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The People v. Henson





WRIT OF ERROR to the Circuit Court of DeWitt County; the Hon. BIRCH E. MORGAN, Judge, presiding.


Rehearing denied November 25, 1963.

At a bench trial in the circuit court of DeWitt County defendant, Todd Henson, was found guilty of rape and sentenced to three to six years in the penitentiary. The indictment charged that on April 23, 1962, Henson had sexual intercourse with the complaining witness, a girl of 16, by force and against her will. The defendant seeks a reversal of the judgment on the grounds of insufficiency of proof and error in permitting one of the State's witnesses to become a court's witness without proper cause.

At approximately 10:30 on the evening of April 23, 1962, the defendant and two other boys, Smith and Killian, called at the home of the complaining witness. Smith had previously made arrangements with her for a "coke date" and brought the two other boys along. Henson drove, Killian was in the front seat, and the girl and Smith were in the back. The car was driven out in the country, where it was parked. Smith first had intercourse and then left the rear seat. Henson then entered the back seat and the complaining witness testified that she kicked and hit him. She then asked to get out of the car to relieve herself, was permitted to do so, and ran back of the car about 45 or 50 feet. Killian then caught up with her, took hold of her and escorted her about half way back to the car where she was met by Henson. It appears that she then returned to the car and again got into the back seat with Henson. She stated that she lay back on the seat as a result of the defendant's pushing her and her struggling with him. After Henson had intercourse with her, Killian got in the back seat and had intercourse with her.

Henson then drove back into town and stopped at a well-lighted restaurant with several cars parked out in front. She was left alone in the back seat while Smith went in to get some cigarettes. She made no effort to get out of the back seat or to seek help in any way. On the way to her home she saw her father approaching in a car and again made no outcry. Upon arriving at her home, she was crying and had to be calmed by her mother. Her father and mother testified to seeing blood on her dress, underclothing and sweater. The bandage on an injured arm of the defendant was also bloody. The father also testified to certain bruises on her body. The family doctor testified that he examined the girl the following morning, observing bruises, abrasions, slight vaginal bleeding and tenderness in the vaginal area. He described the condition of her left wrist, which had been injured at school the previous November, the metal splint on her left arm and the dressing used to keep the arm immobilized from below the elbow except for the finger tip use.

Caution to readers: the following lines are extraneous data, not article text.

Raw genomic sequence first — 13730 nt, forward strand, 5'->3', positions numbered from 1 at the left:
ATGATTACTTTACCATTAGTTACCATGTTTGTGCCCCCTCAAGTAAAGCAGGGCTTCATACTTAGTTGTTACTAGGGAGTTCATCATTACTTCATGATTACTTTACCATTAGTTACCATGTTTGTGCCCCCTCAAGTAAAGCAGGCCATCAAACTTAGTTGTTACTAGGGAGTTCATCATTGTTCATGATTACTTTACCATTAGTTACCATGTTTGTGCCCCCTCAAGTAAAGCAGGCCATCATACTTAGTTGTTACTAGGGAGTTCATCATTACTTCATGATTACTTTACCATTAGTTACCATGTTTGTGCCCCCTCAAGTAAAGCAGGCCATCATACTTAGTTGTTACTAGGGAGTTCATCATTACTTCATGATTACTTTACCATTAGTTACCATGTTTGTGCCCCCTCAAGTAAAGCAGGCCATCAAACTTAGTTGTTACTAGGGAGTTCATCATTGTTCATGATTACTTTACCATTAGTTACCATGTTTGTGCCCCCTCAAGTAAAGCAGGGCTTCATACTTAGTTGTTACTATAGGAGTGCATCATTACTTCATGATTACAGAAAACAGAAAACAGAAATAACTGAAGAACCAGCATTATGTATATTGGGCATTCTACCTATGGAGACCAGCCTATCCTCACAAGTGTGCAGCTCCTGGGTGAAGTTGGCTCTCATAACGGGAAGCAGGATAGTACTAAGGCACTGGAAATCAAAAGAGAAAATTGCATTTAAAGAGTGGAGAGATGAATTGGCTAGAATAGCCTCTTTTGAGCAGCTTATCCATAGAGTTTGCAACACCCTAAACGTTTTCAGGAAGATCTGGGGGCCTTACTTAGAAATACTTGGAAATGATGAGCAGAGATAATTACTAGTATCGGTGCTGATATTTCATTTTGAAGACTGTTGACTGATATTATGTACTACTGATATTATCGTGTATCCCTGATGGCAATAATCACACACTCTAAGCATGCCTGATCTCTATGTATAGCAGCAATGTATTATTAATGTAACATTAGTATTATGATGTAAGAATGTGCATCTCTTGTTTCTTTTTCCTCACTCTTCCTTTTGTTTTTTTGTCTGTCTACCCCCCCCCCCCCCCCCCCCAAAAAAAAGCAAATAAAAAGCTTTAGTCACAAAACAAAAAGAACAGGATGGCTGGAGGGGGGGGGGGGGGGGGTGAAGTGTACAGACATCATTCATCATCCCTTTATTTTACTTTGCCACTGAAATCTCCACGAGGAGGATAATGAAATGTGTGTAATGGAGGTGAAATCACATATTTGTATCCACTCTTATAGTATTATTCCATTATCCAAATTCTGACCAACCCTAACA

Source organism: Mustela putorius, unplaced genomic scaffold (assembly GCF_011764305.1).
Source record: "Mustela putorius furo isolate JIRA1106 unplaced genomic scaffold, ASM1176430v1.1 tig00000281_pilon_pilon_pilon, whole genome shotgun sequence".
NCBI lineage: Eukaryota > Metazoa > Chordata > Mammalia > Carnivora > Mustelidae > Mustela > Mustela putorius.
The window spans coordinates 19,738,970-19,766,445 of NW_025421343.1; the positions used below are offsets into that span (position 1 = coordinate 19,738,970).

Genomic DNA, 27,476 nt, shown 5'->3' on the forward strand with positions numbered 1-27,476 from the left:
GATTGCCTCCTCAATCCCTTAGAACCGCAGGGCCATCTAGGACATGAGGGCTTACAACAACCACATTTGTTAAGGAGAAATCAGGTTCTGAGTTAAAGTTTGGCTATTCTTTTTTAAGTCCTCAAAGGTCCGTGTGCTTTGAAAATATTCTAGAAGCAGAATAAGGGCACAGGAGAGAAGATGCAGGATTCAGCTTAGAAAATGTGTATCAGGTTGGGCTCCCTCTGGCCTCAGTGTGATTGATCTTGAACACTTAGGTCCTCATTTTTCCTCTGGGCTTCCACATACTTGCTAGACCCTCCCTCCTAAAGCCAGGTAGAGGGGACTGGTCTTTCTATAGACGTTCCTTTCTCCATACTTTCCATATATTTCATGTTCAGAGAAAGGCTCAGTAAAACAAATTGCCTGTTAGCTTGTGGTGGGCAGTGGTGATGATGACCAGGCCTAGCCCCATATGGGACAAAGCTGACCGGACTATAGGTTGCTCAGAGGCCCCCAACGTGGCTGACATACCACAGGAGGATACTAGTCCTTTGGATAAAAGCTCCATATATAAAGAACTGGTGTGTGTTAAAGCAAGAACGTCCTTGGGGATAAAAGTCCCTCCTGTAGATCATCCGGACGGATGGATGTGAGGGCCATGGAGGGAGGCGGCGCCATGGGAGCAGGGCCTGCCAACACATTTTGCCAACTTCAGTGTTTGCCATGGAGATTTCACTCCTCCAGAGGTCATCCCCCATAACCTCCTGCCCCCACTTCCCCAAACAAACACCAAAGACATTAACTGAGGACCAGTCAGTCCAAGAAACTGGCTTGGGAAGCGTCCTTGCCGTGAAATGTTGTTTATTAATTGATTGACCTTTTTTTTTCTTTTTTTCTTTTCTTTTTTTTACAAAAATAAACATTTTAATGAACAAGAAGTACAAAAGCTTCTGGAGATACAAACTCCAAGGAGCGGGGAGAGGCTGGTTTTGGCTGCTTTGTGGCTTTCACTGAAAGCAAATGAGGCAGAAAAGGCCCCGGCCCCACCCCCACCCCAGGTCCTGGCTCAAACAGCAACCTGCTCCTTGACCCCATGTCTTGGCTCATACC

Defendant's primary contention is that the girl's participation in the intercourse was voluntary and that therefore he cannot be guilty of rape. Her lack of forceful resistance and failure to make certain outcries are especially noted by the defendant. He also points out that the medical findings were not of an extremely serious nature, and that the testimony of Killian and Smith corroborated that of defendant.

It appears from the record that the girl did try to get away from these boys and was prevented from doing so. She testified that one of the boys said that unless she got back in the car they would break her neck. At the time of the assault she had one arm in a cast and splint. All of the conditions surrounding the time and place were noted by the trial court. A young girl 16 years of age found herself out in the country in a car with three boys who had been drinking. The car was stopped a mile from the nearest farm house. This farm house had no lights and there were no farm houses on the way to the scene.

In view of the clear attempt to escape, the futility of further resistance against three older boys is apparent. Also the failure to make outcry while in the car after the acts of intercourse took place is understandable. (People v. Williams, 23 Ill.2d 295.) The prosecuting witness's claim of resistance is corroborated by her prompt report of the affair to her mother, and the medical testimony of her condition. While Smith and Killian testified in substance that they were all willing participants in the affair and that it was a voluntary undertaking on the part of the prosecuting witness, the credibility of the witnesses was for the trial court's determination. We have repeatedly held that where a case is tried without a jury the determination of the credibility of the witnesses and the weight to be given to their testimony is for the trial judge, and this court will not substitute its judgment on such matters for that of the trial judge, who saw and heard the witnesses. People v. Mack, 25 Ill.2d 416.

Defendant also complains that the trial court erred in making Smith, one of the participants in the affair, the court's witness. Such action is largely within the discretion of the trial court. Smith's participation in the events in issue, and his conduct as a witness, justified the trial court's action. We find no error in this regard.

Unless this court is able to say that the evidence is so improbable or unsatisfactory as to leave a reasonable doubt of the guilt of the defendant, the finding of the trial court will not be disturbed. (People v. Reaves, 24 Ill.2d 380.) We have carefully reviewed the record in this case and cannot say that the evidence is so improbable or unsatisfactory in this case as to require a reversal.

The judgment of the circuit court of DeWitt County is affirmed.

Judgment affirmed.

Mr. JUSTICE UNDERWOOD took no part in the consideration or ...

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